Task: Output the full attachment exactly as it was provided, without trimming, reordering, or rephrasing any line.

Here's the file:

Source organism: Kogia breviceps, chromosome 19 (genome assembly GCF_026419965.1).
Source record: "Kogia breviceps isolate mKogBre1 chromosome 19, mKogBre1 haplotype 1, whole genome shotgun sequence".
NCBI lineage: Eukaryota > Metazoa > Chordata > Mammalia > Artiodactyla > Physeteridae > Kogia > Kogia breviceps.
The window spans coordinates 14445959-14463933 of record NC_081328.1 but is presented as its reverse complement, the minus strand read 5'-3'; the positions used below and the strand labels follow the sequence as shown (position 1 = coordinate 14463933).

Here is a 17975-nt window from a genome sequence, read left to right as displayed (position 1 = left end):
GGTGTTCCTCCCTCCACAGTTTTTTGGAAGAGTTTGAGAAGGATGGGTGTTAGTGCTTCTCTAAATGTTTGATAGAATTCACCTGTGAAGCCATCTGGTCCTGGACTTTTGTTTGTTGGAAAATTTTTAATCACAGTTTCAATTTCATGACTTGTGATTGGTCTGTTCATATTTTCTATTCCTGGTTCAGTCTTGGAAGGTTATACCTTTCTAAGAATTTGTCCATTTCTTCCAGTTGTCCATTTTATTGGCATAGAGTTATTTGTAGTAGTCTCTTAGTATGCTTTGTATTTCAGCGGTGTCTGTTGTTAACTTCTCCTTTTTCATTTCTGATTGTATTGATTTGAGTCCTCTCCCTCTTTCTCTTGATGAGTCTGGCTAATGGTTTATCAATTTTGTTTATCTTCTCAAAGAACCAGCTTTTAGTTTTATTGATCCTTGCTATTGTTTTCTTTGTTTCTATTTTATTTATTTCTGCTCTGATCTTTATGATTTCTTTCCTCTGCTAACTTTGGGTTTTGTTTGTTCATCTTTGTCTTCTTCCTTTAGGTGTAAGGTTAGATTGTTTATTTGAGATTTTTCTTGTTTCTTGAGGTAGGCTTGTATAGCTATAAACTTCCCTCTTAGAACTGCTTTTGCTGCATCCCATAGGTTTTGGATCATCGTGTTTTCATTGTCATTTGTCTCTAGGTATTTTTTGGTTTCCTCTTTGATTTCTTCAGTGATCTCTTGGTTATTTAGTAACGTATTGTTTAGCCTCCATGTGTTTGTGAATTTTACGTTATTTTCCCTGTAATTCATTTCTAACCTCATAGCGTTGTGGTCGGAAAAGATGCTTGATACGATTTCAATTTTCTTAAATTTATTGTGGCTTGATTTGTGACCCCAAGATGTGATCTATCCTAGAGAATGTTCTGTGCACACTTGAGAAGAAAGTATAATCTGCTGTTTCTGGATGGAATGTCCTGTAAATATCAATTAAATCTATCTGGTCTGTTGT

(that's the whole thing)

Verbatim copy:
Source organism: Kogia breviceps, chromosome 19 (genome assembly GCF_026419965.1).
Source record: "Kogia breviceps isolate mKogBre1 chromosome 19, mKogBre1 haplotype 1, whole genome shotgun sequence".
NCBI lineage: Eukaryota > Metazoa > Chordata > Mammalia > Artiodactyla > Physeteridae > Kogia > Kogia breviceps.
The window spans coordinates 14445959-14463933 of record NC_081328.1 but is presented as its reverse complement, the minus strand read 5'-3'; the positions used below and the strand labels follow the sequence as shown (position 1 = coordinate 14463933).

Here is a 17975-nt window from a genome sequence, read left to right as displayed (position 1 = left end):
GGTGTTCCTCCCTCCACAGTTTTTTGGAAGAGTTTGAGAAGGATGGGTGTTAGTGCTTCTCTAAATGTTTGATAGAATTCACCTGTGAAGCCATCTGGTCCTGGACTTTTGTTTGTTGGAAAATTTTTAATCACAGTTTCAATTTCATGACTTGTGATTGGTCTGTTCATATTTTCTATTCCTGGTTCAGTCTTGGAAGGTTATACCTTTCTAAGAATTTGTCCATTTCTTCCAGTTGTCCATTTTATTGGCATAGAGTTATTTGTAGTAGTCTCTTAGTATGCTTTGTATTTCAGCGGTGTCTGTTGTTAACTTCTCCTTTTTCATTTCTGATTGTATTGATTTGAGTCCTCTCCCTCTTTCTCTTGATGAGTCTGGCTAATGGTTTATCAATTTTGTTTATCTTCTCAAAGAACCAGCTTTTAGTTTTATTGATCCTTGCTATTGTTTTCTTTGTTTCTATTTTATTTATTTCTGCTCTGATCTTTATGATTTCTTTCCTCTGCTAACTTTGGGTTTTGTTTGTTCATCTTTGTCTTCTTCCTTTAGGTGTAAGGTTAGATTGTTTATTTGAGATTTTTCTTGTTTCTTGAGGTAGGCTTGTATAGCTATAAACTTCCCTCTTAGAACTGCTTTTGCTGCATCCCATAGGTTTTGGATCATCGTGTTTTCATTGTCATTTGTCTCTAGGTATTTTTTGGTTTCCTCTTTGATTTCTTCAGTGATCTCTTGGTTATTTAGTAACGTATTGTTTAGCCTCCATGTGTTTGTGAATTTTACGTTATTTTCCCTGTAATTCATTTCTAACCTCATAGCGTTGTGGTCGGAAAAGATGCTTGATACGATTTCAATTTTCTTAAATTTATTGTGGCTTGATTTGTGACCCCAAGATGTGATCTATCCTAGAGAATGTTCTGTGCACACTTGAGAAGAAAGTATAATCTGCTGTTTCTGGATGGAATGTCCTGTAAATATCAATTAAATCTATCTGGTCTGTTGT